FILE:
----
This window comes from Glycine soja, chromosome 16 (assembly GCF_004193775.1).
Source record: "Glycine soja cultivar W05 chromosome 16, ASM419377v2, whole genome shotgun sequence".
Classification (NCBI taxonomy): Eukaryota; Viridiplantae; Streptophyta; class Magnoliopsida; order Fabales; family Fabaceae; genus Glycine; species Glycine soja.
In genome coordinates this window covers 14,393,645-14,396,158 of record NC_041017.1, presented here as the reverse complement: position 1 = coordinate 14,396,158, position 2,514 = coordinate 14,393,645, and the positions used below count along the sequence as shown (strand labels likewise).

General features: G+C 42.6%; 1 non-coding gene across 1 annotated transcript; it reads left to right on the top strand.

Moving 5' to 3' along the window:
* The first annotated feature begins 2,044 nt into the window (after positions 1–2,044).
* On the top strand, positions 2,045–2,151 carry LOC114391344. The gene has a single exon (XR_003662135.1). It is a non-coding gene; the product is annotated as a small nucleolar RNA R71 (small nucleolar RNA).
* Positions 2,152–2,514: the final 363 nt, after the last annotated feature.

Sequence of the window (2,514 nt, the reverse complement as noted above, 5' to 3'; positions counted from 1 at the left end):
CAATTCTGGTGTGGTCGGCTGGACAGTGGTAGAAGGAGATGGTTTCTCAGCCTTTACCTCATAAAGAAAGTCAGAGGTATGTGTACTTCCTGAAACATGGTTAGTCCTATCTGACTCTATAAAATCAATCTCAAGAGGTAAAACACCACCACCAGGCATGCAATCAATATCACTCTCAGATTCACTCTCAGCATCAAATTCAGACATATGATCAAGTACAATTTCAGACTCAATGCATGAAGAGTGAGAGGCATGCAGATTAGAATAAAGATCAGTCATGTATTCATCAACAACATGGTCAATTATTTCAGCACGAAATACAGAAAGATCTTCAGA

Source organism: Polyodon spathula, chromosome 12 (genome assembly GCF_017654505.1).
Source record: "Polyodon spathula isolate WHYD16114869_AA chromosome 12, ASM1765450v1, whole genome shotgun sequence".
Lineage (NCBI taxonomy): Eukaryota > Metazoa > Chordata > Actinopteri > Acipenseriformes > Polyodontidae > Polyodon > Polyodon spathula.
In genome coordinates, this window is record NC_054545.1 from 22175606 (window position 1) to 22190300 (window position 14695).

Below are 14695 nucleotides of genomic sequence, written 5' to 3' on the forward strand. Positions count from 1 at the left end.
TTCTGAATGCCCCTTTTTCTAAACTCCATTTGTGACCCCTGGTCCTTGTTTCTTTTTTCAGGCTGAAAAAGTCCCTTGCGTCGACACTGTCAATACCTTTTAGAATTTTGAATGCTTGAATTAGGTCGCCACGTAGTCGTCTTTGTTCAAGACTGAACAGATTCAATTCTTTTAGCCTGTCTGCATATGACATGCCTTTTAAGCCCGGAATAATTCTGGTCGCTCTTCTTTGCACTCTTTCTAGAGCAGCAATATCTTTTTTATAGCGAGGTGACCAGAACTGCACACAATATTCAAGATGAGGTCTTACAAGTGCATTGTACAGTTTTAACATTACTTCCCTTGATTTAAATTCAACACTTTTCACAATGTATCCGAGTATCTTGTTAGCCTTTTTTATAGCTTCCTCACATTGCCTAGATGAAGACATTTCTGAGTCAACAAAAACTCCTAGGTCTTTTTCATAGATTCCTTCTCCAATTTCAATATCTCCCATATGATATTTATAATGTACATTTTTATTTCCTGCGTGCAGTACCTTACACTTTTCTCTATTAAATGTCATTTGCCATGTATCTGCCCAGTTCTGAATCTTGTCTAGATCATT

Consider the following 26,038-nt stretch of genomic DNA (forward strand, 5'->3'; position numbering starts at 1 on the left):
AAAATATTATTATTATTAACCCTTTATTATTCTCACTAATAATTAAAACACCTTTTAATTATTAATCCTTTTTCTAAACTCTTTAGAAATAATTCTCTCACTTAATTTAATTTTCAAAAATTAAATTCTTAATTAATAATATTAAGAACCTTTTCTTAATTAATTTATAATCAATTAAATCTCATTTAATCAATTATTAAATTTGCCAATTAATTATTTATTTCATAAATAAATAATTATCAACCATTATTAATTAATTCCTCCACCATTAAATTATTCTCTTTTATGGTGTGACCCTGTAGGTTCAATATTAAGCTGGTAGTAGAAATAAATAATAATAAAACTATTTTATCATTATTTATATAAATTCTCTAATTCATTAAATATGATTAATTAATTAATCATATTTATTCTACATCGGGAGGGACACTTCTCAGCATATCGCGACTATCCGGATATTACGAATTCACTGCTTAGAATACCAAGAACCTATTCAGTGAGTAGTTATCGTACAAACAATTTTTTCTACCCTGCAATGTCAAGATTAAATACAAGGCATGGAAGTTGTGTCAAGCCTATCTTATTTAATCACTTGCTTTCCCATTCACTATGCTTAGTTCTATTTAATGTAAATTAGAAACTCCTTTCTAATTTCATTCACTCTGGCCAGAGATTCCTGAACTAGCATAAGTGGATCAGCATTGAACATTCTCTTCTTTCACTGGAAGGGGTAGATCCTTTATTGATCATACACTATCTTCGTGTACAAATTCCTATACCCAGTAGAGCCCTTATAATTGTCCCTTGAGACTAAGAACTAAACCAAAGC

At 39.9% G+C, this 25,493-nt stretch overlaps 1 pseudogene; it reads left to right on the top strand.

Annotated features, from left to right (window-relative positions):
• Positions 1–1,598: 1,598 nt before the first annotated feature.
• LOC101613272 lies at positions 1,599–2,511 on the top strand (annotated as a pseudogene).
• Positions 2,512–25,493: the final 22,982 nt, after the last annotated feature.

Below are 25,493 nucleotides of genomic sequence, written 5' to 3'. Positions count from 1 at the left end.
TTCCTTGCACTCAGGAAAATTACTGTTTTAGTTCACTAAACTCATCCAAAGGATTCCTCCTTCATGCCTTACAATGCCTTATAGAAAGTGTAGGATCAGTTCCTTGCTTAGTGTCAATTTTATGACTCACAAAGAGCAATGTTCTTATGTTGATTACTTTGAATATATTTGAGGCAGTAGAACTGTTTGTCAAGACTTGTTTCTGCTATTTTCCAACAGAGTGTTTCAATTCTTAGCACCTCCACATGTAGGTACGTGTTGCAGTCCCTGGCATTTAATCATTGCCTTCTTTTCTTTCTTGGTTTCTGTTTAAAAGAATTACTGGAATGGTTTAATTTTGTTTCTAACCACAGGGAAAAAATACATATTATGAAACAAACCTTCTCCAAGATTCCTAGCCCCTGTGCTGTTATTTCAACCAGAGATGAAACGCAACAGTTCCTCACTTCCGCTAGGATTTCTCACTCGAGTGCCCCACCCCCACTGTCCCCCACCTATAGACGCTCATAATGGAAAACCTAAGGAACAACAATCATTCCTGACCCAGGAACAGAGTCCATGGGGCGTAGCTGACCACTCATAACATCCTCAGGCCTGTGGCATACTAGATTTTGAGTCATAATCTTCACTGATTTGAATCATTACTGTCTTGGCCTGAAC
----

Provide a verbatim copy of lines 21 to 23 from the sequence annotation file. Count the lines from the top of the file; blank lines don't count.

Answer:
Annotated features, from left to right (window-relative positions):
• Positions 1–1,598: 1,598 nt before the first annotated feature.
• LOC101613272 lies at positions 1,599–2,511 on the top strand (annotated as a pseudogene).